You need great skill to hold the attention of a theatre audience for two hours and Shobna Gulati and Joe McGann had the near capacity Derby Theatre audience in the palm of their hands every second of the way with their subtle acting and totally believable togetherness as estranged husband and wife, Bet and Al, in John Godber's new production of his work, April in Paris.
The first half is situated on the minimal decking outside their house. Clouds scud across the stage and the neighbour's dog barks every time Al (Joe McGann) ventures off down to the garden shed. Bet (Shobna Gulati) is not 'living the dream' but longs to dream of something better which may come through the regular competitions she enters. The latest competition prize is a romantic trip to Paris but the romance in Al and Bet's relationship appears to be as Ooh La La as a wet Sunday in Whitby. At one point Bet reads from her magazine about lacklustre men. The magazine article claims that men are more interested in a having a pint of beer than in making love to their wives. With great comic timing from McGann his character Al thinks for a second and asks "What sort of beer?"
Godber's play has many a funny line and husband and wife situations that the audience lapped up and also levels of poignancy where the frustrations of a long marriage partnership come bubbling up to the surface. Both Gulati and McGann work very well together and Godber's writing is deliberately sparse and sometimes in saying little it says a lot. It is also true that actions can speak louder than words and this was particularly telling in the scene on the cross channel ferry. The body language of the two principals as the ferry hits choppy waters was spot on with legs desperate to anchor themselves to anything seemingly solid and the top body half reaching out for safety. Gulati's disco dancing has to be a veritable highlight of the show. The joy on her face as she flings herself around after a few too many large 'on holiday' glasses of white wine is just perfect! A very lovable Brit Abroad.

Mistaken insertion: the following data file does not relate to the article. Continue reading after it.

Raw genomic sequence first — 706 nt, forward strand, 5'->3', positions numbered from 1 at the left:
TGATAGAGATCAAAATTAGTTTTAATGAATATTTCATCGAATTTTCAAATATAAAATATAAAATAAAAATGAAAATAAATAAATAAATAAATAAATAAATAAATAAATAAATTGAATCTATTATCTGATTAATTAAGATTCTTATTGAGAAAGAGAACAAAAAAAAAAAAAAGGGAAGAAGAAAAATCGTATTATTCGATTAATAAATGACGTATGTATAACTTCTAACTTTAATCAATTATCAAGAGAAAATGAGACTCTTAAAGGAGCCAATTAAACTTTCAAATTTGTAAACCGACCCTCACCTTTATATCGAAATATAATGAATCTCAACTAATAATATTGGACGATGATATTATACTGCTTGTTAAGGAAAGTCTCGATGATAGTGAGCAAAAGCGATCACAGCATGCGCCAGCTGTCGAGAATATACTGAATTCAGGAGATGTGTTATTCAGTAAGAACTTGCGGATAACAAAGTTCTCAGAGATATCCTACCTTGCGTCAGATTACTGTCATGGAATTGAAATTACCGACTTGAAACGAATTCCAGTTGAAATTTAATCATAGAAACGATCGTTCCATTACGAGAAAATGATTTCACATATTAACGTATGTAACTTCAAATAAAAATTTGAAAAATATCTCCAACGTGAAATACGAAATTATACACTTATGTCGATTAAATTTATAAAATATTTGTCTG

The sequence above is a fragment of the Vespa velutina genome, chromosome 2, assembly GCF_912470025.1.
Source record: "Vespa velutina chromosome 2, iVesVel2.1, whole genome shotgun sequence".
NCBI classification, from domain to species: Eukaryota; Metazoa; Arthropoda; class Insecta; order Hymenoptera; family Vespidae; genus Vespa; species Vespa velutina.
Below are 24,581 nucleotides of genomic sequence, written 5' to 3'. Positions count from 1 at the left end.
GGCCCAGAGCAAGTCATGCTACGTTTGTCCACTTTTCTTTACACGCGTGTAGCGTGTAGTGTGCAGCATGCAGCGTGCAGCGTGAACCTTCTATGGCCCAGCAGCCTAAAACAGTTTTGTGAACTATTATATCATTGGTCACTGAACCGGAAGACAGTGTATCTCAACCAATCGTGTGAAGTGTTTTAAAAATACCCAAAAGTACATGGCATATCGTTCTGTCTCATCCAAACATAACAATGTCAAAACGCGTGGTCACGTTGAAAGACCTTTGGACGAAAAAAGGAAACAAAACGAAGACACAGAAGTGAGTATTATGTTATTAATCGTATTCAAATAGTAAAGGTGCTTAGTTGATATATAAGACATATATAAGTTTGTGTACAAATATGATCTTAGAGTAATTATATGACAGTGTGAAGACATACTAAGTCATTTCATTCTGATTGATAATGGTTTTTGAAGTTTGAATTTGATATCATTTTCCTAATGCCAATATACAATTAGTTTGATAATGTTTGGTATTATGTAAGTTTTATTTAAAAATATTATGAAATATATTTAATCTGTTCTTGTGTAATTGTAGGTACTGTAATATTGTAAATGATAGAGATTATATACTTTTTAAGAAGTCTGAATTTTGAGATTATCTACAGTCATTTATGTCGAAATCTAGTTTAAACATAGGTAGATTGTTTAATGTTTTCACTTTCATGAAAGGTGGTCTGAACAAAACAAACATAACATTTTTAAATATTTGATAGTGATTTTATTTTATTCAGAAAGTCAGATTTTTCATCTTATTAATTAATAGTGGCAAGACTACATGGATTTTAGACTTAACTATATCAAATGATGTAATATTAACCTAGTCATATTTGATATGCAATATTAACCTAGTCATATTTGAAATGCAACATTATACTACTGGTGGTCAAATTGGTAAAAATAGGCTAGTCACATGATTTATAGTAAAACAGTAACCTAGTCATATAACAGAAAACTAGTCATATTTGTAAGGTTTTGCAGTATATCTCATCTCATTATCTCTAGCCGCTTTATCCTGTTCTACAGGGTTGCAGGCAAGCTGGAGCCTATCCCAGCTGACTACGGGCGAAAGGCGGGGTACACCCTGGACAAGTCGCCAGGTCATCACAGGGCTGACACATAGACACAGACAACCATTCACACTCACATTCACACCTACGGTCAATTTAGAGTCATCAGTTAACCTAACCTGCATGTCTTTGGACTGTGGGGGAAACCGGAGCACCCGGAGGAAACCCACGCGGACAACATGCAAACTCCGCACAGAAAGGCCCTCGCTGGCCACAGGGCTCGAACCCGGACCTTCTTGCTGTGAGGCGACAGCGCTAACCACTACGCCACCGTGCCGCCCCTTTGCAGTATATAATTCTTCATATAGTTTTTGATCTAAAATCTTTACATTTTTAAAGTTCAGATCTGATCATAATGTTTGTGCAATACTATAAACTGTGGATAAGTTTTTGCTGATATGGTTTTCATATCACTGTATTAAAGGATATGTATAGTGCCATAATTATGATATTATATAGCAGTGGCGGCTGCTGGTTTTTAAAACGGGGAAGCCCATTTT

In the second half Paris is revealed in all its glory but it wouldn't be such a delightful surprise if I described how it is done. Godber visited Paris himself with his daughter Elizabeth to see if he had 'got' Paris and her charms still after twenty-two years and says that it was fascinating to see tourists still fingering their maps and travel books. They were awestruck at the beauty of this truly astonishing and charming city and they still found hapless tourists tripping up in their mangled attempts to speak the language. One thing he did say had changed and that was that many of the tourists were from the east, Eastern European and farther afield. The Derby audience still laughed at the old joke about the Brits not understanding Steak Tartar and were with McGann's Al as he mimed eating every mouthful. Initially Al finds the new food repugnant but eventually he finds himself enjoying something he had perceived to be repellent and wanting more.
Both characters rekindle their love for each other through their experiences in Paris and like the city herself the play is full of charm and delightful surprises. The two understudies have a chance to shine as two mime artists direct from the hit film Paris Je T'Aime.
Playing at Derby Theatre until Saturday 12th July and then tours thirteen other UK venues until mid October 2013.